The Bristol Type 192 Belvedere is a British twin-engine, tandem rotor military helicopter built by the Bristol Aeroplane Company.
It was designed by Raoul Hafner for a variety of transport roles including troop transport,

Bristol Type 192 Belvedere "1958"

RoleCargo helicopter
ManufacturerBristol Aeroplane Company
DesignerRaoul Hafner
First flight5 July 1958
Primary userRoyal Air Force
Number built26
Developed fromBristol Type 173

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Bristol type 175 Brittania / Bristol Freighter
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Bristol Type 192 Belvedere

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Bristol Type 192 Belvedere "1958"

The Bristol Type 192 Belvedere is a British twin-engine, tandem rotor military helicopter built by the Bristol Aeroplane Company. It was designed by Raoul Hafner for a variety of transport roles including troop transport, supply dropping and casualty evacuation. It was operated by the Royal Air Force (RAF) from 1961 to 1969. The Belvedere was Britain’s only tandem rotor helicopter to enter production, and one of the few not built by Boeing or Piasecki.
The Belvedere was based on the Bristol Type 173 10-seat (later 16-seat) civilian helicopter which first flew on 3 January 1952. The 173 project was cancelled in 1956 and Bristol spent time on the Type 191 and Type 193 to Royal Navy and Royal Canadian Navy specifications. These two naval variants were cancelled, but the RAF expressed an interest in the aircraft and the Type 192 “Belvedere” was created.


The Type 192 shared some of its design features with the cancelled naval variants, which made it less than ideal for transporting troops. The front undercarriage was unusually tall, originally designed to give adequate clearance for loading torpedoes underneath the fuselage in the anti-submarine warfare role. This left the main passenger and cargo door 4 feet (1.2 m) above the ground. The engines were placed at either end of the cabin. (By comparison the purpose-designed troop transport contemporary Boeing Vertol CH-46 Sea Knight had its engines above the aft cabin to permit a rear loading ramp). To provide access to the cabin from the cockpit there was a small entry past the engine that resulted in a bulge on the left side of the fuselage.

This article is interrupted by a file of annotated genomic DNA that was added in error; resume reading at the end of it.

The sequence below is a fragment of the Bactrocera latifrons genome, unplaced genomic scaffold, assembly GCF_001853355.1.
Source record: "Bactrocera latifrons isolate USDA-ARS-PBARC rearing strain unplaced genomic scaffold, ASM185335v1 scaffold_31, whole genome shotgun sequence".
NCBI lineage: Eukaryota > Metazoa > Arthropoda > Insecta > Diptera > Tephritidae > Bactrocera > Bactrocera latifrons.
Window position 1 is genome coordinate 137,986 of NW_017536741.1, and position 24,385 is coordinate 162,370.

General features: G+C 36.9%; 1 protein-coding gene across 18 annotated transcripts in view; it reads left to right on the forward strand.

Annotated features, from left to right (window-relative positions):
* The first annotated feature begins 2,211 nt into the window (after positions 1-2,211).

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Bristol Type 192 Belvedere "1958"

he first prototype Belvedere went to the Belvedere Trials Unit at RAF Odiham, which was subsequently reformed as No. 66 Squadron RAF in 1961. Engine starter problems caused trouble early on but operational deployment continued. The prototype saw service in Europe, Africa, Southern Arabia and BorneoXG447 was broken up at Boscombe Down on 7 August 1966.[8]

In June 1960 the fifth prototype, XG452 set a speed record of 130 mph (210 km/h) between Gatwick and Tripoli. In 1962 a 72 Squadron Belvedere lowered the 80 ft tall spire onto the new Coventry Cathedral.[9


  • Crew: 3
  • Capacity:
    • 19 fully equipped troops or
    • 12 stretchers with two seated wounded and a medical attendant[15] or
    • 6,000 lb (2,700 kg) cargo (internal or slung)
  • Length: 54 ft 4 in (16.56 m)
  • Height: 17 ft 0 in (5.18 m) [14]
  • Empty weight: 11,350 lb (5,148 kg)
  • Max takeoff weight: 19,000 lb (8,618 kg)
  • Powerplant: 2 × Napier Gazelle turboshaft, 1,465 shp (1,092 kW) each
  • Cruise speed: 138 mph (222 km/h, 120 kn) (maximum)
  • Range: 460 mi (740 km, 400 nmi) (standard tankage)
  • Service ceiling: 12,000 ft (3,700 m)
  • Rate of climb: 850 ft/min (4.3 m/s)
  • Vertical climb rate: 440 ft/min (2.2 m/s)

Aircrafttoaal encyclopedia

As well as 66 Squadron, the type was deployed to 72 Squadron in 1961 and 26 Squadron in 1962, all at RAF Odiham. 26 Squadron later transferred to RAF Khormaksar where it disbanded in November 1965. The helicopters were transferred by HMS Albion to Singapore to join 66 Squadron until the squadron was disbanded in 1969. 72 Squadron kept its Belvederes until August 1964 when it exchanged them for Westland Wessex